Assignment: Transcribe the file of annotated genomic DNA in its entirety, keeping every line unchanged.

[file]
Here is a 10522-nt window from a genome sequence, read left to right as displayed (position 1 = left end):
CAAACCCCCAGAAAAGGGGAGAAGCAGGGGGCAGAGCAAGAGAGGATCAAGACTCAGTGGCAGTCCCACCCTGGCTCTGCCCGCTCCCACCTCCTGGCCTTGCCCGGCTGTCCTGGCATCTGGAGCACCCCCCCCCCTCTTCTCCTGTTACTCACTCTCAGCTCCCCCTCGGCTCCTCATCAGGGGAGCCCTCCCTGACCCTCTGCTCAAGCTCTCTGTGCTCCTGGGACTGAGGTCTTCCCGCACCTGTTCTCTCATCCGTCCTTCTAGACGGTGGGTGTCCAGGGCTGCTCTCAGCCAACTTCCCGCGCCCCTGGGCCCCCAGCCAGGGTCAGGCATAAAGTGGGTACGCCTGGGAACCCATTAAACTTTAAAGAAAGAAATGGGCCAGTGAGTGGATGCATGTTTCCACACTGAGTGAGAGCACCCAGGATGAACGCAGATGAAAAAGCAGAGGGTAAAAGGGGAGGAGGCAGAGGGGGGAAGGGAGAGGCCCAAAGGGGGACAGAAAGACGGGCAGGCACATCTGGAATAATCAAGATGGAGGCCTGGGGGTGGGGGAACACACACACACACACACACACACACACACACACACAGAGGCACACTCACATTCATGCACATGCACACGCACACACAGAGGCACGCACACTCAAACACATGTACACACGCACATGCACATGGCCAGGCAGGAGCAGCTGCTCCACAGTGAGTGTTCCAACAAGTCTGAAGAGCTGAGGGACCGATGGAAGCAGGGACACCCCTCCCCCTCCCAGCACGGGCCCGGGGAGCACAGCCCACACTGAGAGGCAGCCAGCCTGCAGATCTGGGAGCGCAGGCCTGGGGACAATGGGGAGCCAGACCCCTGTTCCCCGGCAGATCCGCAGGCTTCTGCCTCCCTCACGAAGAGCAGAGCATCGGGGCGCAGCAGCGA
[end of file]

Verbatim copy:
Here is a 10522-nt window from a genome sequence, read left to right as displayed (position 1 = left end):
CAAACCCCCAGAAAAGGGGAGAAGCAGGGGGCAGAGCAAGAGAGGATCAAGACTCAGTGGCAGTCCCACCCTGGCTCTGCCCGCTCCCACCTCCTGGCCTTGCCCGGCTGTCCTGGCATCTGGAGCACCCCCCCCCCTCTTCTCCTGTTACTCACTCTCAGCTCCCCCTCGGCTCCTCATCAGGGGAGCCCTCCCTGACCCTCTGCTCAAGCTCTCTGTGCTCCTGGGACTGAGGTCTTCCCGCACCTGTTCTCTCATCCGTCCTTCTAGACGGTGGGTGTCCAGGGCTGCTCTCAGCCAACTTCCCGCGCCCCTGGGCCCCCAGCCAGGGTCAGGCATAAAGTGGGTACGCCTGGGAACCCATTAAACTTTAAAGAAAGAAATGGGCCAGTGAGTGGATGCATGTTTCCACACTGAGTGAGAGCACCCAGGATGAACGCAGATGAAAAAGCAGAGGGTAAAAGGGGAGGAGGCAGAGGGGGGAAGGGAGAGGCCCAAAGGGGGACAGAAAGACGGGCAGGCACATCTGGAATAATCAAGATGGAGGCCTGGGGGTGGGGGAACACACACACACACACACACACACACACACACACACAGAGGCACACTCACATTCATGCACATGCACACGCACACACAGAGGCACGCACACTCAAACACATGTACACACGCACATGCACATGGCCAGGCAGGAGCAGCTGCTCCACAGTGAGTGTTCCAACAAGTCTGAAGAGCTGAGGGACCGATGGAAGCAGGGACACCCCTCCCCCTCCCAGCACGGGCCCGGGGAGCACAGCCCACACTGAGAGGCAGCCAGCCTGCAGATCTGGGAGCGCAGGCCTGGGGACAATGGGGAGCCAGACCCCTGTTCCCCGGCAGATCCGCAGGCTTCTGCCTCCCTCACGAAGAGCAGAGCATCGGGGCGCAGCAGCGA